________________ CM . . . . Volume XXII Number 40. . . .June 17, 2016


Europa Journal.

Jack Castle.
Calgary, AB: Edge/Hades, 2016.
263 pp., trade pbk. & e-Book, $19.95 (pbk.).
ISBN 978-1-77053-104-8 (pbk.), ISBN 978-1-77053-091-1 (e-Book).

Grades 7 and up / Ages 12 and up.

Review by Ronald Hore.

** /4



TWINKLING STARS PINPRICKED the stark lavender sky and watched like spectators as one of their own arced gracefully across the darkening hemisphere and fell from the heavens.

The U.P.C. deep space transport plummeted from the upper atmosphere in its own decaying path; it slowly and delicately began to glow, its color changing from off white to rich gold. The glorious blaze expanded into a burning sphere that resembled a shooting star.

Flames and sparks trailed from every engine and wing. Heat shielding plates flew off the underbelly by the dozens as the space transport began breaking up, a thousand mile long jet stream of clouds and debris in its wake. The nosecone began to crumble under the onslaught of the burning winds. Unbelievably, the occupants in the cockpit still fought for their survival.


Commander Mac O’Bryant and co pilot Leo Dalton are dispatched to a mysterious five sided pyramid discovered on the floor of an ocean on Europa, a moon belonging to the planet Jupiter. Inside that pyramid is the body of a missing WWII pilot, one of the pilots of the five famous missing Avenger pilots supposedly lost in the Bermuda triangle. The pilot is carrying a hand written journal. Just to make things more complicated, Leo is romancing Mac’s daughter.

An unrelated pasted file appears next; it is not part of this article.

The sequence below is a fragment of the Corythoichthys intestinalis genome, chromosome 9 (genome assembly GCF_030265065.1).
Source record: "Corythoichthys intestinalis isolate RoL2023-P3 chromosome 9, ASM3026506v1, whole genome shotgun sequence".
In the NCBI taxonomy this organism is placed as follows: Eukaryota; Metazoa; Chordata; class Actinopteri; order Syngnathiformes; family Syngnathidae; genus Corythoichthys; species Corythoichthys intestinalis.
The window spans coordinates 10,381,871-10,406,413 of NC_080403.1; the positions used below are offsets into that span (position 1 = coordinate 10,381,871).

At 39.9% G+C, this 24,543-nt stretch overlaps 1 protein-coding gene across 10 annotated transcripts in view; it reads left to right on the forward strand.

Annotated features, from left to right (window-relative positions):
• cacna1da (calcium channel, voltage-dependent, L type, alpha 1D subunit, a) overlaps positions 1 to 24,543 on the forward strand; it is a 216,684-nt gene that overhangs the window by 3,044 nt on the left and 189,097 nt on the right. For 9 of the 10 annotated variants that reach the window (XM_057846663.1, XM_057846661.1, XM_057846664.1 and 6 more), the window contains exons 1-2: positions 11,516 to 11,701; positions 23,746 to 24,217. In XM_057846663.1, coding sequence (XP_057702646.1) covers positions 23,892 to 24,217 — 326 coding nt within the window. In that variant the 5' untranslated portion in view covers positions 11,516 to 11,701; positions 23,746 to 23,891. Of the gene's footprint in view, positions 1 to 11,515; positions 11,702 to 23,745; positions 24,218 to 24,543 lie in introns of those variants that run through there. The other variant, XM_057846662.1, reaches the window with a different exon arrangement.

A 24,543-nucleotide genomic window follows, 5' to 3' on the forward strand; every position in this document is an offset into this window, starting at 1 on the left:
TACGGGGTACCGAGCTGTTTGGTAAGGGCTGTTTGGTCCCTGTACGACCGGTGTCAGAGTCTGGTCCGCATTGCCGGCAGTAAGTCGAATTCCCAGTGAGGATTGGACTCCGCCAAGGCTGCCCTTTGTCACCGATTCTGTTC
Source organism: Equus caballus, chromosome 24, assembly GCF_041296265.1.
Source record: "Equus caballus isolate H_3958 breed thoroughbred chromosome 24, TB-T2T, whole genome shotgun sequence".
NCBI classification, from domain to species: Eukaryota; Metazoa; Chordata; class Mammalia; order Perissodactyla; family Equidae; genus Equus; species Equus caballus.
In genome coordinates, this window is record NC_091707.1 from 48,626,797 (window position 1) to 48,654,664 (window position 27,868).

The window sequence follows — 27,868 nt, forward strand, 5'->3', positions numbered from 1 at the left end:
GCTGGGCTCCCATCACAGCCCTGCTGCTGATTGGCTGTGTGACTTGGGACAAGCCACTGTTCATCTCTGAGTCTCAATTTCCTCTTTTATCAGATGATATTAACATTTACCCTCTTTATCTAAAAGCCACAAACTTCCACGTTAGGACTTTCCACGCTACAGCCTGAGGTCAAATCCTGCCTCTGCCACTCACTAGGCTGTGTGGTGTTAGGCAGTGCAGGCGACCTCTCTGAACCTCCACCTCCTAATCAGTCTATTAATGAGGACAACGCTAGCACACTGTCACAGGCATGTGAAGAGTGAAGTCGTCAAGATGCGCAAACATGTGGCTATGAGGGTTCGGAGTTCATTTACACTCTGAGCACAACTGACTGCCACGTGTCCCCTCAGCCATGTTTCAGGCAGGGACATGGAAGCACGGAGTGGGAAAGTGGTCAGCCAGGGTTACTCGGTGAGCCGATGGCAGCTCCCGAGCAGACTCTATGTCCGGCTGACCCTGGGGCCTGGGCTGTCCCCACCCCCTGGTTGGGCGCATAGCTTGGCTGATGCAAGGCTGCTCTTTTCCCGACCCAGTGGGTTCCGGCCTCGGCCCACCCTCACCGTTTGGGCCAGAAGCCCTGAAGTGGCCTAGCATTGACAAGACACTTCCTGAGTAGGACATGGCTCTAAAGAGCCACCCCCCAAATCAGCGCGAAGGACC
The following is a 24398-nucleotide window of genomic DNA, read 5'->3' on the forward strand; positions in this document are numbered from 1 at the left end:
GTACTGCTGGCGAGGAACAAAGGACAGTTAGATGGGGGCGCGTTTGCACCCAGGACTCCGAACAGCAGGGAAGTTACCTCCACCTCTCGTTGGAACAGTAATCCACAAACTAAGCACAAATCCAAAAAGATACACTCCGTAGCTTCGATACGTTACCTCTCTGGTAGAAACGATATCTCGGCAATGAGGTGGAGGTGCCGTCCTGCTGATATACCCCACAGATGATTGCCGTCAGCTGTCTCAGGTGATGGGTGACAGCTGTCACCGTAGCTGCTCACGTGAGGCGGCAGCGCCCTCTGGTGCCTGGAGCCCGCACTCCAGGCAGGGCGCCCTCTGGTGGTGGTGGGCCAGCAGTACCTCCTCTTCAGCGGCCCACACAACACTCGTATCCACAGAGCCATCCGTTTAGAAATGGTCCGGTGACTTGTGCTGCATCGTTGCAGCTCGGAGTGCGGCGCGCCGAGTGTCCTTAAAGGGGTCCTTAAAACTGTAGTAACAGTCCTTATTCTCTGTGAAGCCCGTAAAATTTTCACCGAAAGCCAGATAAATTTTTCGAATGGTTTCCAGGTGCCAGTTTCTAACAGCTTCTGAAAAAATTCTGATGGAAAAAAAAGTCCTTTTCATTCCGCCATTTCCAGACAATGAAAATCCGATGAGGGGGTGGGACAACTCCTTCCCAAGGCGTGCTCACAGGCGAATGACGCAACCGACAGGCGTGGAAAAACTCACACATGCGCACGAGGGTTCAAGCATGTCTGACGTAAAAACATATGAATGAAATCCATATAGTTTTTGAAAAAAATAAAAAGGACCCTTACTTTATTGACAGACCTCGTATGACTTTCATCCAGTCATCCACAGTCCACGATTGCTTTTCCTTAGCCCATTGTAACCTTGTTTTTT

Then everything goes very wrong, and Mac and her crew are swept through a worm hole into what appears to be an alternate universe where they crash land on a strange world filled with unusual inhabitants. While Mac reads clues in the journal which strangely includes their names in the pages, they search across the countryside to try and find out what is going on. One of the individuals they finally encounter is the missing pilot from the pyramid, still very much alive. They eventually come face to face with a powerful creature, Atum Khaos, who has a serious god complex and a bad habit of demanding and enjoying regular sacrifices.

     Europa Journal consists of 263 pages divided into 31 chapters. Each chapter is titled with headings such as “Final Descent” and “The River”. There are six pages from the author’s next book, Bedlam Lost, and the final two pages in the volume include his picture and bio. Some of the characters’ rash actions at times grated on me, but they didn’t go too far beyond the believable. If the reader is looking for an adventure in the depths of space, that includes aliens, gods, and ancient Avenger aircraft, this may be the tale for them.


Ronald Hore, who has been involved with writers groups for several years, dabbles in writing fantasy and science fiction in Winnipeg, MB.

To comment on this title or this review, send mail to cm@umanitoba.ca.

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